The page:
Jamie Lee Curtis believes being Janet Leigh's daughter helped her land 'Halloween'

During the month she took acting classes in college, she estimates she auditioned about "a hundred times for things and not getting much" until she snagged a contract with Universal, she told The New Yorker. Her TV debut came in 1977 when she appeared in an episode of "Quincy, M.E." and in the comedy series "Operation Petticoat" as an Army nurse. Curtis's portrayal as Lt. Barbara Duran didn't impress many. But neither did most of her co-star's. "I was fired, along with eleven of the thirteen actors. I was devastated. I thought my life was over. I thought my career was over. I thought I would lose my contract. And two weeks later the audition for 'Halloween' came up," she told The New Yorker. 

The auditioning process was long and arduous. In the end, Curtis was up against another actor, and she contends that her getting the role boiled down mainly to her privilege. "[I]f you're going to choose between this one and this one, choose the one whose mother was in 'Psycho,' because it will get some press for you. I'm never going to pretend that I just got that on my own, like I'm just a little girl from nowhere getting it. Clearly, I had a leg up," she said. Regardless of how much that played into it, there's no denying she was right for the part of Laurie Strode. She was an immediate sensation.

Jamie Lee Curtis's self-image issues led to drug addiction

Jamie Lee Curtis's career took off from there. Maybe being Janet Leigh's daughter helped get her foot in the door, but she clearly had what it takes. It's no easy feat for an actor to instantly become famous for their debut film. But becoming a star overnight can take a toll on anyone's mental health and self-image. Curtis was hit particularly hard because she grew up witnessing her own mother deal with self-esteem issues surrounding the public attention she received for being beautiful, Curtis told More (via HuffPost). 

"I think the most complicated relationship my mother had, both loving and often cruel, was with her own body... She was intoxicating. Like anyone who becomes famous for what they look like, when that commodity starts to change, the relationship with it deteriorates," Curtis said. Curtis was insecure. She did not think she was beautiful, which prompted her to seek a series of cosmetic procedures, she told Variety

It was after what she called a "routine plastic surgery" in the late 1980s that she became addicted to painkillers. After being prescribed Vicodin to manage the post-op pain, she started abusing it, along with alcohol. "I was the wildly controlled drug addict and alcoholic. I never did it when I worked. I never took drugs before 5 p.m. I never, ever took painkillers at 10 in the morning," she said. That's why she managed to keep a secret. In 1999, she became clean.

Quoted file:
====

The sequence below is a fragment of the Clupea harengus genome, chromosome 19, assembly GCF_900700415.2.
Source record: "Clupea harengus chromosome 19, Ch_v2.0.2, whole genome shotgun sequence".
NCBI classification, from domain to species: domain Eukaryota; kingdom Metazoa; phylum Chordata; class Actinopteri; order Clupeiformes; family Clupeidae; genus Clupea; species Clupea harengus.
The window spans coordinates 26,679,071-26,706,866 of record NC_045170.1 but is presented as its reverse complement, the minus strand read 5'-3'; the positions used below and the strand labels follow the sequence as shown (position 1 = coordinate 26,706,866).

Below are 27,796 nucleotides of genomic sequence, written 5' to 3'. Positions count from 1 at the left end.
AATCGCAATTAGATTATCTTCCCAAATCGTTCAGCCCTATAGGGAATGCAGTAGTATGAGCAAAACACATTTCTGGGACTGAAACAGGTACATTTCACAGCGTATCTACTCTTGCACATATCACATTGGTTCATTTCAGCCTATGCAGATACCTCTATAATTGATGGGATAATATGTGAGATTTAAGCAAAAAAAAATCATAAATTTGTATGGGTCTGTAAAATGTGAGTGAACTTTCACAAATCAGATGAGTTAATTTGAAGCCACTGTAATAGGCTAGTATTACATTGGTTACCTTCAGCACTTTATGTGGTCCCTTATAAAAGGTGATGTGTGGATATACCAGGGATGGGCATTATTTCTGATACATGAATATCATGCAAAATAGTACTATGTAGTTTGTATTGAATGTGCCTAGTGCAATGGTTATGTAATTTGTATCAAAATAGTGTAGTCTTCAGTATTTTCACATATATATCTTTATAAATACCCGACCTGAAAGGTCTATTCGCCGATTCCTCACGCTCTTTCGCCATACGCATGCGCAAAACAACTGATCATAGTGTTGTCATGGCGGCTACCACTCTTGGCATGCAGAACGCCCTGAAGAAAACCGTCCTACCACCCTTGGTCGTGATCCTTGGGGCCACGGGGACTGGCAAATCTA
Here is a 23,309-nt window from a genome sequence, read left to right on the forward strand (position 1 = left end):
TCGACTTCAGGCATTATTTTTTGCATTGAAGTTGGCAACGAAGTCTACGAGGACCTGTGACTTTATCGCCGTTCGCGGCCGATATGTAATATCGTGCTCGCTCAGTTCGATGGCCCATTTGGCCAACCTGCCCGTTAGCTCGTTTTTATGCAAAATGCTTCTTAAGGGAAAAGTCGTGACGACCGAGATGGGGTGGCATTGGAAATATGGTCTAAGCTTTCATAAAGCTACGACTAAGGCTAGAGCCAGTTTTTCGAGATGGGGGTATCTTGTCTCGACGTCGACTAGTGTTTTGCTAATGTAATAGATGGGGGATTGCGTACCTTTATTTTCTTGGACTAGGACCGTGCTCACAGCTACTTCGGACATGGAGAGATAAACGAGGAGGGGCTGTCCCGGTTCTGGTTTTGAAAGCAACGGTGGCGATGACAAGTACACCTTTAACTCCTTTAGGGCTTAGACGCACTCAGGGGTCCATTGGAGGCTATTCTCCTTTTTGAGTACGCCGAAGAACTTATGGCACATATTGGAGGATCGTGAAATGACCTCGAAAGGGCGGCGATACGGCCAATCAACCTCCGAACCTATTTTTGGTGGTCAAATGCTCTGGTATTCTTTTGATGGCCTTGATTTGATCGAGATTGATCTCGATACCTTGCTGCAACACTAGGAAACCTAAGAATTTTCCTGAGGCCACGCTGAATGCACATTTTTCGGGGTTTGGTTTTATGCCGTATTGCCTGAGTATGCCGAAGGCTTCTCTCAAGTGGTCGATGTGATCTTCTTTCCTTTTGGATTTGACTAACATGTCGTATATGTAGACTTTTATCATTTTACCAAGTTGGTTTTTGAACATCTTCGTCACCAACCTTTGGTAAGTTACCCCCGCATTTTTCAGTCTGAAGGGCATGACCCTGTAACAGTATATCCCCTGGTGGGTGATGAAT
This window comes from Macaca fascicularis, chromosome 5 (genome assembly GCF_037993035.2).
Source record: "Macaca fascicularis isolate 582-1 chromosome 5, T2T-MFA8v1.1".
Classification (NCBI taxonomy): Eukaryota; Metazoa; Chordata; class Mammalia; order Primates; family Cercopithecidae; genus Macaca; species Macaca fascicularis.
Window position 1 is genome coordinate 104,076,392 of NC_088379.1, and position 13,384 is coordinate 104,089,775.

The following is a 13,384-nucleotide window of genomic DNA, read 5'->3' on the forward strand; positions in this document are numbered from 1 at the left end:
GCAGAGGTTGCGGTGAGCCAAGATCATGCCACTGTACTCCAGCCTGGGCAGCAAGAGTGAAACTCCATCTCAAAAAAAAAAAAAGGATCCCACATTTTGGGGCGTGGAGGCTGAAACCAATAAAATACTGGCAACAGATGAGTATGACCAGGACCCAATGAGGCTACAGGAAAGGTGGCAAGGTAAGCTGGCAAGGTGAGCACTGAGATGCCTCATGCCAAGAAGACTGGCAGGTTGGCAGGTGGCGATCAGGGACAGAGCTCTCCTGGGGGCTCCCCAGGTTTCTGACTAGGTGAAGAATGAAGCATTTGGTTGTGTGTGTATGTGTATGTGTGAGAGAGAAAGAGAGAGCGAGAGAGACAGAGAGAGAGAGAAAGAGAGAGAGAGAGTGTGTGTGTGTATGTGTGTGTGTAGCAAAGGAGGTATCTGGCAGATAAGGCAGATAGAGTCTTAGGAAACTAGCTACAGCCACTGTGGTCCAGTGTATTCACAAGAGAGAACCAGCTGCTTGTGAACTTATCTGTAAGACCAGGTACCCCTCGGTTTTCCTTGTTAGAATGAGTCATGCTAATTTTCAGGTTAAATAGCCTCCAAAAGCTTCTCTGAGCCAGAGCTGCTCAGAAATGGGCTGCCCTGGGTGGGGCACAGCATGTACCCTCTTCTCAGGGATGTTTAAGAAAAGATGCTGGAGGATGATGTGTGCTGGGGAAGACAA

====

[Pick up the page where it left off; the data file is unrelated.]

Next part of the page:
Jamie Lee Curtis is also an accomplished writer

After her experience with self-image led to self-destruction, Jamie Lee Curtis learned to embrace her natural beauty and changing looks. She let her hair turn silver, showing the world how elegant gray locks can be. With that, Curtis also showed that the career of a female actor does not have to stop after certain time. She continued to rock the silver screen, appearing in fan favorites like "Freaky Friday" (2003) and various "Halloween" sequels, including a 2018 version that earned her a Saturn Award and a string of other nominations. 

While she did that, she also branched out, launching a writing career in the early 1990s that has been as successful. Like her acting career, writing children's books is not something she thought she would do, she told The New Yorker. Her 1993 release, "When I Was Little: A Four-Year Old's Memoir of Her Youth," came to her by accident when she started listing things her 4-year-old could do. She has since written 13, including one that was on The New York Times best-selling list for 10 weeks, per the Los Angeles Times.

Curtis also balances both her careers with her family, comprised of her husband Christopher Guest, whom she married in 1984, and children, Annie, born in 1986, and Thomas, born in 1996, both of whom are adopted, according to Insider. Amid it all, she's still full of energy. She is set to star in four upcoming films, which goes to show she's nowhere near done.